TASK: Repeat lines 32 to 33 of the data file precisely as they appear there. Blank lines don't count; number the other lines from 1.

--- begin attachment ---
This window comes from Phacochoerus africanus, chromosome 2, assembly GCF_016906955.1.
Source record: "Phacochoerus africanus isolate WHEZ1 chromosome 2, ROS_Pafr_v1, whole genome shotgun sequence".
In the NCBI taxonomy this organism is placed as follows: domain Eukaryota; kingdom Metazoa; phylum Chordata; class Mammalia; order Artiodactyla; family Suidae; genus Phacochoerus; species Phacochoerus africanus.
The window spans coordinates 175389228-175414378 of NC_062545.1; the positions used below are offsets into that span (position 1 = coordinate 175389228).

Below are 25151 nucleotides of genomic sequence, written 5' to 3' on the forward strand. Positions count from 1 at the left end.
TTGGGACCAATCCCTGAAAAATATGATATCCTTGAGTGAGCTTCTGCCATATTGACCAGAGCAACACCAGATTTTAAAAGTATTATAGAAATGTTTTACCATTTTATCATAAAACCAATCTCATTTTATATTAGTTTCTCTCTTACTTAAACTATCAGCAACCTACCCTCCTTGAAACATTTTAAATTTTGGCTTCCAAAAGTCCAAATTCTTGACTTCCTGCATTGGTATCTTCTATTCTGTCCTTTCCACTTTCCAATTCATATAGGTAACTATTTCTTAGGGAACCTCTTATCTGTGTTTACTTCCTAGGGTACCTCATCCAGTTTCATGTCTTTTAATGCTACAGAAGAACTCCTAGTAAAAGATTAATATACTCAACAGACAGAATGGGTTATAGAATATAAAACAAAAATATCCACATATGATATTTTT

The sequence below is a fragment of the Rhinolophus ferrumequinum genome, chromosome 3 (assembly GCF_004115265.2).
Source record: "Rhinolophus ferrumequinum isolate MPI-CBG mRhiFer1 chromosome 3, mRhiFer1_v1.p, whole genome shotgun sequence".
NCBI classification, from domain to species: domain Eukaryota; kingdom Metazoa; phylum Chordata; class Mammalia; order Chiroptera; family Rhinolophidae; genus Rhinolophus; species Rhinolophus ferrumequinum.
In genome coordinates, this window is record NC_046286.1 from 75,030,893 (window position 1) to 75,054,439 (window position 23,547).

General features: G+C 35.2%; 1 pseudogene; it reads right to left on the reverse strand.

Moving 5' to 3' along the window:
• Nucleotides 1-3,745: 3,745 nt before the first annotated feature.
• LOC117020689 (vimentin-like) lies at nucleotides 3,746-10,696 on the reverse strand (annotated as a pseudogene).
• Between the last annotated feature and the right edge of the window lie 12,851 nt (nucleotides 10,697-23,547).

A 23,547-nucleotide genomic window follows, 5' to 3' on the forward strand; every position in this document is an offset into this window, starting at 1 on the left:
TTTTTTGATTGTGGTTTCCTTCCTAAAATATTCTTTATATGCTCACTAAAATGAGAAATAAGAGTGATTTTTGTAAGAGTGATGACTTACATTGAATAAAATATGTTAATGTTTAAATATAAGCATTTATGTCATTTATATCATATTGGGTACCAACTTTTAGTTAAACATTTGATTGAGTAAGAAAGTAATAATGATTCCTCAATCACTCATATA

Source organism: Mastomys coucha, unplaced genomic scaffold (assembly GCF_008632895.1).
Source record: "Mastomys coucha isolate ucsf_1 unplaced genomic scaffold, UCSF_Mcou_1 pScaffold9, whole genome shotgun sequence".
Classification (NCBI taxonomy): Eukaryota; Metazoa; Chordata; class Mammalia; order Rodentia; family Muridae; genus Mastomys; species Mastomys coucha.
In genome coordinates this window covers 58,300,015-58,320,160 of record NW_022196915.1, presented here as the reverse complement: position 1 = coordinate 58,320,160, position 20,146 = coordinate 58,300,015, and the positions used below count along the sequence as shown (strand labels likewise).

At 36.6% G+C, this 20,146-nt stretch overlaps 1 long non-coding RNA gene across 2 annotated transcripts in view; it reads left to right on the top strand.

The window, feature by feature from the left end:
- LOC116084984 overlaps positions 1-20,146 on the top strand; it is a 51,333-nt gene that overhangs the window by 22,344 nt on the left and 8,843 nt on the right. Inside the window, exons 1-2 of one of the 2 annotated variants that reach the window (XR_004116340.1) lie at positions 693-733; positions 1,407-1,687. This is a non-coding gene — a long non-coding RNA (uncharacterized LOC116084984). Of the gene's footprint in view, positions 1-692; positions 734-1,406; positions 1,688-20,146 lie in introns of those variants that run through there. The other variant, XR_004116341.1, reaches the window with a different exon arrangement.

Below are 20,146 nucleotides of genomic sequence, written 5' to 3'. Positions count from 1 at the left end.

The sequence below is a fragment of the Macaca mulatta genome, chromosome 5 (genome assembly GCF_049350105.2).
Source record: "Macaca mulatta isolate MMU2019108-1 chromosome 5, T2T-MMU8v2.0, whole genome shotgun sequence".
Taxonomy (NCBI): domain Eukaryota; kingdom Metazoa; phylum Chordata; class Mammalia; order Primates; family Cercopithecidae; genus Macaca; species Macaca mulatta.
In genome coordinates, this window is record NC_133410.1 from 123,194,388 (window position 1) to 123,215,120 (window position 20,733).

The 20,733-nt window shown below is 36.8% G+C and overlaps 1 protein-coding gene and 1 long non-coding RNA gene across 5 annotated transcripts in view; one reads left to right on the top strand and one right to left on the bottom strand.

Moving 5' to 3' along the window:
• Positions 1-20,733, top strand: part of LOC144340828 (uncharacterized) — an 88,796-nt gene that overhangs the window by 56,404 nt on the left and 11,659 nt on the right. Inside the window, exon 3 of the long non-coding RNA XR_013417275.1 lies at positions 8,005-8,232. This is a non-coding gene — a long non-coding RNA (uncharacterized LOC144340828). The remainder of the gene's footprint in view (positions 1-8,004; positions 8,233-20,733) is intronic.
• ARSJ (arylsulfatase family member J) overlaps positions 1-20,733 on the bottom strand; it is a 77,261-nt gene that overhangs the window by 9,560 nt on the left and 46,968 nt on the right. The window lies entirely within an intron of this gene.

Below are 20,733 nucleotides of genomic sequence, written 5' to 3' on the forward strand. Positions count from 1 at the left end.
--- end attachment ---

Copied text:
• Positions 1-20,733, top strand: part of LOC144340828 (uncharacterized) — an 88,796-nt gene that overhangs the window by 56,404 nt on the left and 11,659 nt on the right. Inside the window, exon 3 of the long non-coding RNA XR_013417275.1 lies at positions 8,005-8,232. This is a non-coding gene — a long non-coding RNA (uncharacterized LOC144340828). The remainder of the gene's footprint in view (positions 1-8,004; positions 8,233-20,733) is intronic.
• ARSJ (arylsulfatase family member J) overlaps positions 1-20,733 on the bottom strand; it is a 77,261-nt gene that overhangs the window by 9,560 nt on the left and 46,968 nt on the right. The window lies entirely within an intron of this gene.